In the 1580s, as people began naming rhetorical techniques, they needed something to describe the apex of the action, so they borrowed the Latin word climax, which basically meant a "dramatic culmination". This came from Greek klimax, which had figurative overtones of something moving from weaker to stronger and a literal definition of "ladder". Makes sense- you're moving upwards when you go up a ladder, just like the story is. Now, because all old ladders had to be slanted against a building, it's also not too shocking that klimax comes from the Ancient Greek verb klinein, meaning "to slant". Because of Sanskrit and Latin cognates, we can further reconstruct this as deriving from Proto-Indo-European kley, meaning "to shelter" or "cover". Climax in reference to orgasms was coined in 1880 by feminist, botanist, and birth control proponent Marie Stopes, who attempted to make sex more relatable to the general public and loosen impressions of it.
The verb negotiate didn't appear until the late sixteenth century, but the noun negotiation dates back to the early fifteenth. This, through Old French negociacion, comes from Latin negationem, which meant "to do business"- a little broader than the current definition. We can simplify that to negotium, meaning "business" or "affair" in general. Here it gets interesting: negotium to the roots nec, meaning "not", and otium, meaning "leisure". Therefore, Latin business was given the distinction of not being recreational. Nec is an apocope (simplification) of an earlier Latin word, neque, which in turn is a portmanteau of ne, meaning "not" (and coming from the Proto-Indo-European reconstruction ne), and the suffix -que, meaning "and" (from PIE kwe, same definition). Otium has an uncertain etymology, but it may trace to a Proto-Indo-European word for "forlorn". Negotiate and negotiation have about the same usage levels in the English language, each around 0.001%, and rising. I guess there's not a lot of leisure going on these days.
A catastrophe wasn't always a terrible event! When it was borrowed in the early sixteenth century, the word merely referred to a sudden and unexpected reversal. In this context, it could even refer to, say, an impoverished person winning the lottery. Through Latin, this comes from the Greek word katastrophe, meaning "an overturning" (as if the plot was suddenly overturned). This is a portmanteau of kata, meaning "down" or "against", and strephein, meaning "turn". Kata comes from Proto-Indo-European kom, with the definition of "beside". The verb strephein, meanwhile, comes from PIE strebh, also having to do with "twisting" and "turning". Now, the whole reason for this post is so I can share one of my favorite words: eucatastrophe, when a previously dark story took a suddenly good turn and ending happily. This was coined by none other than Lord of the Rings author and amateur etymologist J.R.R. Tolkein in a 1944 letter by attaching the prefix eu-, an Ancient Greek prefix for "good". What a eucatastrophical origin!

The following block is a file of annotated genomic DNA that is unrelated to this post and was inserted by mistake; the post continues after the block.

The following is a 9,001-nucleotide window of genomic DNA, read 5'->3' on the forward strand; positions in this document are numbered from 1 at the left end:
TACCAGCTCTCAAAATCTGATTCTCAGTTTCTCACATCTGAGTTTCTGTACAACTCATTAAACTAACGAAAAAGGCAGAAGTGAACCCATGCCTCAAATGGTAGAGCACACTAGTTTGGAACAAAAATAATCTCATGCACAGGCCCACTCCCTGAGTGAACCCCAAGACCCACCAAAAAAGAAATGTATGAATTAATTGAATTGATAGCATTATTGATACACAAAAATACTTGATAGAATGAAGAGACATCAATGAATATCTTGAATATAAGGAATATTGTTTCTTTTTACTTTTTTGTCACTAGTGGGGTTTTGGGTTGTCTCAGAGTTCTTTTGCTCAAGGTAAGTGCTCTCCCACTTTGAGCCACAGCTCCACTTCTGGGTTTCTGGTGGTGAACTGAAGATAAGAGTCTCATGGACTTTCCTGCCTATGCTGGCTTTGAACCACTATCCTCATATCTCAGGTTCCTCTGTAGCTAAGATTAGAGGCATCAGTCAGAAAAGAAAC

In 458 CE, Lucius Quinctius Cincinnatus, a former Roman patrician and generally cool dude, was summoned from his farm to lead the army in response to an attack by the neighboring Aequi tribe. To facilitate the war effort as best as possible, he was appointed dictator and given absolute authority over all matters. After the Roman victory, many people looked to him to continue leading, but he stepped down from his total control to go back to farming. This immortalized him in Roman legend as one of the most virtuous people ever; indeed, many historians today list Cincinnatus among the greatest leaders of all time. Citizens of the newly formed country of America also agreed with this profusely, touting him as an example of civic virtue and republicanism. This idolization culminated with a group of settlers in 1788 who named a city after him in what is now southwest Ohio. That's right; Cincinnati is named after a Roman general! The more you know.
Callipygian is a rather interesting word with a fascinating etymology. An obscure term meaning "pertaining to beautiful buttocks", usage has actually been rising slowly since its introduction in 1800 from the Greek word kallipygos. Funnily enough, this was named after a statue! The Kallipygos was a sculpture of the goddess Aphrodite in the city of Syracuse (this was lost to the ages, although the Venus Callipyge in Naples was a Roman knockoff which purportedly looks very similar), famed for its perfect posterior. That was the first attestation of the word in Ancient Greek, but its component terms were around for much longer: kallos meant "beauty" and pyge meant "buttocks". Kallos, which also yielded the name of the goddess Callisto, comes from kalos, a word meaning "good" and deriving from Proto-Indo-European kal, also along the lines of "good" or "beautiful". Pyge, meanwhile, also traces to Proto-Indo-European, in this case to the root pouga, with about the same definition.